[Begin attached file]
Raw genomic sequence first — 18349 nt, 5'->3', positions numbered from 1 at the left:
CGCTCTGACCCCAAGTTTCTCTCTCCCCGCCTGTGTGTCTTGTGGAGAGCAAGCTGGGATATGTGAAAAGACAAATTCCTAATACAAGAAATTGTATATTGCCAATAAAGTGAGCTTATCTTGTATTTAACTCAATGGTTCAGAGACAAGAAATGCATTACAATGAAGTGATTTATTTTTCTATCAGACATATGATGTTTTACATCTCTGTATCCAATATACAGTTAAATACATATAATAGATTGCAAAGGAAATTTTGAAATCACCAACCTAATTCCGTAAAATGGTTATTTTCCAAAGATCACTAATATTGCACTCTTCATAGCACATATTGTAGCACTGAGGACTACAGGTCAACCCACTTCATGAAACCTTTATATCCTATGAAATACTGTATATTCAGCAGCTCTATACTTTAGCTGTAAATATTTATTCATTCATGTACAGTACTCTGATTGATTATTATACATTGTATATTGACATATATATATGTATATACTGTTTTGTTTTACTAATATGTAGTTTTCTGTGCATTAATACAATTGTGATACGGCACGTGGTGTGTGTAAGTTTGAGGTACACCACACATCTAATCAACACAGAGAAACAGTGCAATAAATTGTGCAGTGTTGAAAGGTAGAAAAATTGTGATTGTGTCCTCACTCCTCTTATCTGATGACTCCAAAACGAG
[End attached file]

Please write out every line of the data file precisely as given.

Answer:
Raw genomic sequence first — 18349 nt, 5'->3', positions numbered from 1 at the left:
CGCTCTGACCCCAAGTTTCTCTCTCCCCGCCTGTGTGTCTTGTGGAGAGCAAGCTGGGATATGTGAAAAGACAAATTCCTAATACAAGAAATTGTATATTGCCAATAAAGTGAGCTTATCTTGTATTTAACTCAATGGTTCAGAGACAAGAAATGCATTACAATGAAGTGATTTATTTTTCTATCAGACATATGATGTTTTACATCTCTGTATCCAATATACAGTTAAATACATATAATAGATTGCAAAGGAAATTTTGAAATCACCAACCTAATTCCGTAAAATGGTTATTTTCCAAAGATCACTAATATTGCACTCTTCATAGCACATATTGTAGCACTGAGGACTACAGGTCAACCCACTTCATGAAACCTTTATATCCTATGAAATACTGTATATTCAGCAGCTCTATACTTTAGCTGTAAATATTTATTCATTCATGTACAGTACTCTGATTGATTATTATACATTGTATATTGACATATATATATGTATATACTGTTTTGTTTTACTAATATGTAGTTTTCTGTGCATTAATACAATTGTGATACGGCACGTGGTGTGTGTAAGTTTGAGGTACACCACACATCTAATCAACACAGAGAAACAGTGCAATAAATTGTGCAGTGTTGAAAGGTAGAAAAATTGTGATTGTGTCCTCACTCCTCTTATCTGATGACTCCAAAACGAG